Amidst the growing din over Hillary Clinton’s announcement of candidacy Sunday, there’s one voice I’d recommend listening to if only because I do think he’s isolated the main source of angst about HRC among Democrats. Here’s Brian Beutler at TNR today:
[T]here’s still a good argument that the Democratic Party could use a contested primary this cycle: not to toughen up Clinton’s calluses, but to build some redundancy into the presidential campaign. It may even be the case that some of these Democrats with rattled nerves are less anxious about Clinton’s prowess against Republicans than about the fact that all of the party’s hopes now rest on her shoulders. Her campaign has become a single point of failure for Democratic politics. If she wins in 2016, she won’t ride into office with big congressional supermajorities poised to pass progressive legislation. But if she loses, it will be absolutely devastating for liberalism.
If you’re faithful to the odds, then most of this anxiety is misplaced. Clinton may have slipped in the polls by virtue of an email scandal and her return to the partisan trenches more generally. But she’s still more popular and better known than all of the Republicans she might face in the general, her name evokes economic prosperity, rather than global financial calamity, the economy is growing right now, and Democrats enjoy structural advantages in presidential elections, generally.
But all candidates are fallible, and most of them are human, which means every campaign labors under the small risk of unexpected collapse. The one real advantage of a strong primary field is that it creates a hedge against just such a crisis. Right now either Wisconsin Governor Scott Walker or Jeb Bush is favored to win the Republican primary, but if both of them succumb to scandal or health scares, the GOP can shrug it off knowing that other seasoned Republicans have infrastructure in place, and are poised to swoop in if necessary.
If nobody serious challenges Hillary Clinton, nobody can be her understudy. In the near term that isn’t a problem, but if doubts about her inevitability develop late in the year or early next, the placid silence in the Democratic field will grow eerie.
What I like about Brian’s argument is that it’s not really about Hillary Clinton, but about any “putative nominee” for a party facing so crucial a presidential election–one in which, as Beutler points out, a Republican win could very well create one-party government in Washington. Even if you think–as I do–that the risk of an HRC implosion is a lot lower than it would be with anyone else you can think of, it’s still a risk.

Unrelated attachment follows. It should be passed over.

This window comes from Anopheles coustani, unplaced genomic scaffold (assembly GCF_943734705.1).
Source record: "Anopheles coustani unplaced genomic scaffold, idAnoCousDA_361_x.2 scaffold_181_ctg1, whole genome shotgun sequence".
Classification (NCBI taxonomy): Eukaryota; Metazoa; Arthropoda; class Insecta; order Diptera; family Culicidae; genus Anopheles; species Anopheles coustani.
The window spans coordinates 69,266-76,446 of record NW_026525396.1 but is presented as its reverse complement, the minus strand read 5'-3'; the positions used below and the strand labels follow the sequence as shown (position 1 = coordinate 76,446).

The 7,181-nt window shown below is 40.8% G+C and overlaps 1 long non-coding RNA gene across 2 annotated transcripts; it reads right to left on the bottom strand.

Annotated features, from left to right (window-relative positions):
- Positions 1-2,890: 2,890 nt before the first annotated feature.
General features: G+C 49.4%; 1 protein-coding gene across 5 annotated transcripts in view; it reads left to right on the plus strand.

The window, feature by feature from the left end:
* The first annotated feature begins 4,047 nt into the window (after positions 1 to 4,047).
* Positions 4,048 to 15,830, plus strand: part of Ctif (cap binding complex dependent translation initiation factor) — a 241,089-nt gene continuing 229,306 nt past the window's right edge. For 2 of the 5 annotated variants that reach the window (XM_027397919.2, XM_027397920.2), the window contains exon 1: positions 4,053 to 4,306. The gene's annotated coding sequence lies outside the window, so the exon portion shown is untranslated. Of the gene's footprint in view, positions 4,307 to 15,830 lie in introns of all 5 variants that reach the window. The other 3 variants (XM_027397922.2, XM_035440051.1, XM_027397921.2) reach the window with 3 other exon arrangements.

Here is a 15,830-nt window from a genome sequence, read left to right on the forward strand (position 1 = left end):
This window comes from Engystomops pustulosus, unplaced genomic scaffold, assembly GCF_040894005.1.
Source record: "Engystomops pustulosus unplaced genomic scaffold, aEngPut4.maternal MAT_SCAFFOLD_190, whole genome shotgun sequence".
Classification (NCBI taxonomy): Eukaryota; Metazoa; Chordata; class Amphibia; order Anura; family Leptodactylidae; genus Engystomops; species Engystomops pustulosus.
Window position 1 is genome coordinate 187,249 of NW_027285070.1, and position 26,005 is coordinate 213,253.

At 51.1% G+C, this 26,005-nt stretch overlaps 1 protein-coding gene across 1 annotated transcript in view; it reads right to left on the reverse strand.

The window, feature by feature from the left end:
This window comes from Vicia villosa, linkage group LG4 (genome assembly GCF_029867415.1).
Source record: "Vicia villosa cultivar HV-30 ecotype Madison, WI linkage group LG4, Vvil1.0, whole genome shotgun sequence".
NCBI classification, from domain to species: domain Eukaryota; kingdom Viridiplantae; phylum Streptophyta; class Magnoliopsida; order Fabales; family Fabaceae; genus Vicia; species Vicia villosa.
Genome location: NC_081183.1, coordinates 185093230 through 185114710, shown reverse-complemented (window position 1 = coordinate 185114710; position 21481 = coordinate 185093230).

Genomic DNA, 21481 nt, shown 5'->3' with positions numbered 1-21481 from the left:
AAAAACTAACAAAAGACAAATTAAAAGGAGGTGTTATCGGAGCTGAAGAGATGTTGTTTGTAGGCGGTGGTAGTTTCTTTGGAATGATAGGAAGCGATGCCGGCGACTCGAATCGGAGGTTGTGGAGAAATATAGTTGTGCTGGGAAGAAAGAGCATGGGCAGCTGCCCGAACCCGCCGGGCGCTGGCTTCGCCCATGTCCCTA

But I’m not so sure there’s any realistic way to create what Brian calls an “understudy.”
Anyone running a serious nomination race against HRC, which will inevitably focus on HRC, will have a hard time becoming an “understudy,” and will inevitably suffer from anger among other Democrats at any success enjoyed in adding another stone to the burden she will carry in the general election. And there’s really not much Democrats can do to emulate the GOP’s advantage in having a field so very large that multiple candidates can run big and positive campaigns.
This is one area where it should be obvious a parliamentary system would be vastly superior–where “understudies” could be deliberately chosen, groomed and promoted by an all-powerful party. Since we don’t have that, Democrats should probably reassure themselves that if HRC looks really vulnerable really early, there would be time for them to get behind a rival, and not necessarily one currently planning to run. So the risk Beutler is talking about, of a late disaster, is analogous to the fear a driver over icy roads harbors when thinking ahead to that last big curve.